8 Money Lessons You Didn’t Learn Growing Up
Whether your parents were good with money or they struggled to keep a roof over your head, chances are there are some money lessons they didn’t teach you. Even worse, you might have been taught all the wrong things to do with money. No matter what money lessons you were taught, you can learn (or unlearn) how to handle money.
The truth is, so many things people believe about personal finances are just plain wrong. Once you recognize that what you thought you knew is inaccurate, you’ll be ready to take control of your financial future. Read on for 7 money lessons you didn’t learn growing up:
1. Bills Are Good
Yes, you read that right. Bills are good. That’s a complete turnaround from all the grumbling about bills you likely heard growing up. But it’s true. You want a home, air conditioning, and food, right? You don’t work to pay bills. You work so that you can have bills to pay.
When people joke about “adulting,” paying bills is one of the first things that tops the list. Paying bills makes you an adult. As an adult, you get to choose how to spend your money. This includes what bills you will take on. So, instead of grumbling about bills, appreciate the stuff you choose to buy.
2. Live on 80% of Your Income
A Career Builder study found that 78% of U.S. workers live paycheck to paycheck, and more than 1 in 4 workers fail to save money each month [source]. When you surround yourself with people who live paycheck to paycheck — or if you grew up this way — you may think this is just how it is.
Living this way is a huge mistake. Not only is it stressful, but it also doesn’t allow you to become financially independent. Instead, make it your goal to live on 80% of your income. Maybe you can’t afford to live on 80%. In that case live on 90% or 95%. Do your best to get your income over your expenses every month and start growing your wealth.
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3. Give Yourself an Allowance
Allowances are not just for kids with wealthy parents. You can (and should) give yourself an allowance. When you set aside part of your budget for an allowance, you know you have a little bit of “fun money” to spend however you see fit. This is the money you get to spend on things that are not budgeted for, such as video games, new shoes, or accessories.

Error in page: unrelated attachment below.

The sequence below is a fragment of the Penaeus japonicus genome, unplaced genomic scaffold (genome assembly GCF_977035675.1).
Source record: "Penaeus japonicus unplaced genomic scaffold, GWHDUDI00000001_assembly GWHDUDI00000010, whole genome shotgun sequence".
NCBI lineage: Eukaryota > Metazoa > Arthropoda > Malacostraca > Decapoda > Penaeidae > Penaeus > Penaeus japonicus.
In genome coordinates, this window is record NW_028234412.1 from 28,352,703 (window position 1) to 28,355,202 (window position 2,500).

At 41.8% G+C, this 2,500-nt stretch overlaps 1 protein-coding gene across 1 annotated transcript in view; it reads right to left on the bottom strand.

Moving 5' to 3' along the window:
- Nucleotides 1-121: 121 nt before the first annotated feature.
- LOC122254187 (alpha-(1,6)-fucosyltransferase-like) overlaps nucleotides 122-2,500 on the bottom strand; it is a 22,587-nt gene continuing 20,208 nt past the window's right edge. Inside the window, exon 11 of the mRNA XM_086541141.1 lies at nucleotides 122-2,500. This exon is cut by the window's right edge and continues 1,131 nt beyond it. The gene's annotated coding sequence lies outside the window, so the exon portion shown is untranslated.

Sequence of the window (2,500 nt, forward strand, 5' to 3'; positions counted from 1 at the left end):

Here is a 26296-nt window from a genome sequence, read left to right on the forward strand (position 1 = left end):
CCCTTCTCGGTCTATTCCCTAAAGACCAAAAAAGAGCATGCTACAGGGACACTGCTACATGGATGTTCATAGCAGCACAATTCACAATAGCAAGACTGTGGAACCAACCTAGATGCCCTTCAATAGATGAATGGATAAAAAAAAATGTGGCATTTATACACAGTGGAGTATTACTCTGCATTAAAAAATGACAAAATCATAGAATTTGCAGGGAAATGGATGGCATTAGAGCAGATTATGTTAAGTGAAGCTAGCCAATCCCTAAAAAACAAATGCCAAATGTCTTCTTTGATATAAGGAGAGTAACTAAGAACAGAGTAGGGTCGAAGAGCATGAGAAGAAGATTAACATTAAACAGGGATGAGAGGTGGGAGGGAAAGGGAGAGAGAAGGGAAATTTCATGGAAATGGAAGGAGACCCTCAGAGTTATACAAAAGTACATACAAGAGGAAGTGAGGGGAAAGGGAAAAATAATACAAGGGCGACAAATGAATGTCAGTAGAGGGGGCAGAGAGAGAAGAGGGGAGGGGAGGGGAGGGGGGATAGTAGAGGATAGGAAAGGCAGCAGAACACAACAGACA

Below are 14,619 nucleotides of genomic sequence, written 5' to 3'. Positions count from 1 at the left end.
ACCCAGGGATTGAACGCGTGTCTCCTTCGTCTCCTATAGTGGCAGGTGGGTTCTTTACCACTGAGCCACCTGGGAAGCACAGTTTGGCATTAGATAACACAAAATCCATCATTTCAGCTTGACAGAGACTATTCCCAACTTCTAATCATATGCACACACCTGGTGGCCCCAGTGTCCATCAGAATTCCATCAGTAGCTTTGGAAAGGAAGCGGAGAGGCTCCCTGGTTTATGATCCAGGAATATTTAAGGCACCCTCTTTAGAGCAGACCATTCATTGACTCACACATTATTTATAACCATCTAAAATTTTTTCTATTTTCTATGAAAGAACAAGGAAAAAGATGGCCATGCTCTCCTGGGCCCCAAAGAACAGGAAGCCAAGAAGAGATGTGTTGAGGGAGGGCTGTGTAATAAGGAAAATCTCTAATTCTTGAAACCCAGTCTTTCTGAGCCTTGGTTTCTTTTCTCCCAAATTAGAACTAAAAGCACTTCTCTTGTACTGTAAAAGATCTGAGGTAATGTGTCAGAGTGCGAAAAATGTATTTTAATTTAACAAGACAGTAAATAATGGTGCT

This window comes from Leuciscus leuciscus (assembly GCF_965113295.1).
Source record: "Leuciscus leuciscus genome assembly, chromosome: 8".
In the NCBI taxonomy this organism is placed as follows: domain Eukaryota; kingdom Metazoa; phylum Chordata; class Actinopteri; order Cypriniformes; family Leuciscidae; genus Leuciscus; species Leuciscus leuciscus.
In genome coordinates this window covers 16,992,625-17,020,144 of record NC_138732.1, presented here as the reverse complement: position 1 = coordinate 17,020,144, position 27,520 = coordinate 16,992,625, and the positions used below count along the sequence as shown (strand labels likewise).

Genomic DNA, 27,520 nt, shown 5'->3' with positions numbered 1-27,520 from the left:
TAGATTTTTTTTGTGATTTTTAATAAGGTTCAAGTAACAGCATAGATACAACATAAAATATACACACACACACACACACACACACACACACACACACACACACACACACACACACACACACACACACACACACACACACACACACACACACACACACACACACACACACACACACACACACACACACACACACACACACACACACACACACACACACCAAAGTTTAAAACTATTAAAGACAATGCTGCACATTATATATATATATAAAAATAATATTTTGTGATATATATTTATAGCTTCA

A perk of being an adult is being able to buy what you want when you want. But, it’s a problem when “treat yo’ self” becomes a lifestyle rather than an occasional splurge. When you give yourself an allowance, you know how much money you have each month to use however you want. This will prevent you from treating yourself every time something catches your eye.
4. Credit Cards Aren’t Bad
Once upon a time, credit card companies would visit college campuses and give students free goods in exchange for signing up for credit cards. It didn’t end well for most students who hadn’t been taught how to use credit cards wisely. That’s why the Credit Card Accountability, Responsibility, and Disclosure (CARD) Act of 2009 was put in place.
Unfortunately, the CARD Act and the fear of making the same credit card mistakes their parents made have taught many people that credit cards are bad.
One of the most important money lessons you can learn is how to use a credit card wisely. When you pay your credit card off each month, there is no debt, no interest, and no late fees. Plus, your credit score grows.
A smart money move is using a rewards credit card to make your essential purchases, as well as your big purchases. This may seem like radically different advice from what you were taught growing up. But, with a rewards credit card, you can actually save money in the end. For instance, with the purchase, you accrue points that you can redeem. If you pay off your credit card each month, then you are earning free money just by using it.
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- Related: 7 Tips to Crush Debt
5. Buy Things That Make Your Life More Efficient
You may have been taught that shopping equals happiness. When you see someone walk out of a store carrying armfuls of shopping bags, you think they have it made. But, if the items in those bags don’t make the shopper’s life better, all they really do is add clutter. And clutter does not equal happiness.